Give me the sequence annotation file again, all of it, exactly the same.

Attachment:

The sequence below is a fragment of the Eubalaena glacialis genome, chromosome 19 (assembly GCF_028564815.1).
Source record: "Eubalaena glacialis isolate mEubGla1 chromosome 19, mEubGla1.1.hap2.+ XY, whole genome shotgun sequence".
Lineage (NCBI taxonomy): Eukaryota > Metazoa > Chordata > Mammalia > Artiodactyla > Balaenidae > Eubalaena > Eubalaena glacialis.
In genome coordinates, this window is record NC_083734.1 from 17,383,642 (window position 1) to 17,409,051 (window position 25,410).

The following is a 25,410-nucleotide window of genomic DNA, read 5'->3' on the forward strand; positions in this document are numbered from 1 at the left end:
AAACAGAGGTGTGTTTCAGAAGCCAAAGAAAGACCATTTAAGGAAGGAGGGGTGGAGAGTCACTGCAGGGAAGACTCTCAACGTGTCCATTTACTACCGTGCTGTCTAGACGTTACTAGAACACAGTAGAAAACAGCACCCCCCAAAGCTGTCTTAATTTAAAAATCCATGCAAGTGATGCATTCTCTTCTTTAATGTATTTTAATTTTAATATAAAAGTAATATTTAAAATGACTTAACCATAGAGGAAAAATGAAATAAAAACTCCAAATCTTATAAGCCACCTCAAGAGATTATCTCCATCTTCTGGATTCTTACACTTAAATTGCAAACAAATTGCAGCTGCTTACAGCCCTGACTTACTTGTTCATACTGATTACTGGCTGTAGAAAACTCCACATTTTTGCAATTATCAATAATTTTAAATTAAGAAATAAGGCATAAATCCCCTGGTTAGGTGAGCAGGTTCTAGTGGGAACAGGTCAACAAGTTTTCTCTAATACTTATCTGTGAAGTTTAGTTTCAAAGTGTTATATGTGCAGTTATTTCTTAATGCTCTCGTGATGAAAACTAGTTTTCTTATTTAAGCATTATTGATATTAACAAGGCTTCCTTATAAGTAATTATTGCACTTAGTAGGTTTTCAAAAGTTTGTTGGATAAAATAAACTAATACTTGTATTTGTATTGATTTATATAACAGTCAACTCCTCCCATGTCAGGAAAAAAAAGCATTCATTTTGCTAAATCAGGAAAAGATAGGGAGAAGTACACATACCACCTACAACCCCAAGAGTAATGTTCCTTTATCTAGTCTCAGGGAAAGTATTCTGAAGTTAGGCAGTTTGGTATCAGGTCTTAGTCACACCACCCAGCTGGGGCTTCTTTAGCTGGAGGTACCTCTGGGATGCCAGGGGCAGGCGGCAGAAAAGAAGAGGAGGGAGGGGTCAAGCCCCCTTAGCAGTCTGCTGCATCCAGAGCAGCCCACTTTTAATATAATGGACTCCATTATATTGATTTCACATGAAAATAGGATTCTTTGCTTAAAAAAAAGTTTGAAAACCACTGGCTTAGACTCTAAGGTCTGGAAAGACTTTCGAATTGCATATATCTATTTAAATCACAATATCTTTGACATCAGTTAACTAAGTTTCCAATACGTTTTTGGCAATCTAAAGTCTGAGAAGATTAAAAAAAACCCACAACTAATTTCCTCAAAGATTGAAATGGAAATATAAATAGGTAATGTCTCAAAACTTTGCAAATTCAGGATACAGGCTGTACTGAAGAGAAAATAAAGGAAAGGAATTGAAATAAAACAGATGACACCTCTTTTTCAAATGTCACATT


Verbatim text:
The sequence below is a fragment of the Eubalaena glacialis genome, chromosome 19 (assembly GCF_028564815.1).
Source record: "Eubalaena glacialis isolate mEubGla1 chromosome 19, mEubGla1.1.hap2.+ XY, whole genome shotgun sequence".
Lineage (NCBI taxonomy): Eukaryota > Metazoa > Chordata > Mammalia > Artiodactyla > Balaenidae > Eubalaena > Eubalaena glacialis.
In genome coordinates, this window is record NC_083734.1 from 17,383,642 (window position 1) to 17,409,051 (window position 25,410).

The following is a 25,410-nucleotide window of genomic DNA, read 5'->3' on the forward strand; positions in this document are numbered from 1 at the left end:
AAACAGAGGTGTGTTTCAGAAGCCAAAGAAAGACCATTTAAGGAAGGAGGGGTGGAGAGTCACTGCAGGGAAGACTCTCAACGTGTCCATTTACTACCGTGCTGTCTAGACGTTACTAGAACACAGTAGAAAACAGCACCCCCCAAAGCTGTCTTAATTTAAAAATCCATGCAAGTGATGCATTCTCTTCTTTAATGTATTTTAATTTTAATATAAAAGTAATATTTAAAATGACTTAACCATAGAGGAAAAATGAAATAAAAACTCCAAATCTTATAAGCCACCTCAAGAGATTATCTCCATCTTCTGGATTCTTACACTTAAATTGCAAACAAATTGCAGCTGCTTACAGCCCTGACTTACTTGTTCATACTGATTACTGGCTGTAGAAAACTCCACATTTTTGCAATTATCAATAATTTTAAATTAAGAAATAAGGCATAAATCCCCTGGTTAGGTGAGCAGGTTCTAGTGGGAACAGGTCAACAAGTTTTCTCTAATACTTATCTGTGAAGTTTAGTTTCAAAGTGTTATATGTGCAGTTATTTCTTAATGCTCTCGTGATGAAAACTAGTTTTCTTATTTAAGCATTATTGATATTAACAAGGCTTCCTTATAAGTAATTATTGCACTTAGTAGGTTTTCAAAAGTTTGTTGGATAAAATAAACTAATACTTGTATTTGTATTGATTTATATAACAGTCAACTCCTCCCATGTCAGGAAAAAAAAGCATTCATTTTGCTAAATCAGGAAAAGATAGGGAGAAGTACACATACCACCTACAACCCCAAGAGTAATGTTCCTTTATCTAGTCTCAGGGAAAGTATTCTGAAGTTAGGCAGTTTGGTATCAGGTCTTAGTCACACCACCCAGCTGGGGCTTCTTTAGCTGGAGGTACCTCTGGGATGCCAGGGGCAGGCGGCAGAAAAGAAGAGGAGGGAGGGGTCAAGCCCCCTTAGCAGTCTGCTGCATCCAGAGCAGCCCACTTTTAATATAATGGACTCCATTATATTGATTTCACATGAAAATAGGATTCTTTGCTTAAAAAAAAGTTTGAAAACCACTGGCTTAGACTCTAAGGTCTGGAAAGACTTTCGAATTGCATATATCTATTTAAATCACAATATCTTTGACATCAGTTAACTAAGTTTCCAATACGTTTTTGGCAATCTAAAGTCTGAGAAGATTAAAAAAAACCCACAACTAATTTCCTCAAAGATTGAAATGGAAATATAAATAGGTAATGTCTCAAAACTTTGCAAATTCAGGATACAGGCTGTACTGAAGAGAAAATAAAGGAAAGGAATTGAAATAAAACAGATGACACCTCTTTTTCAAATGTCACATT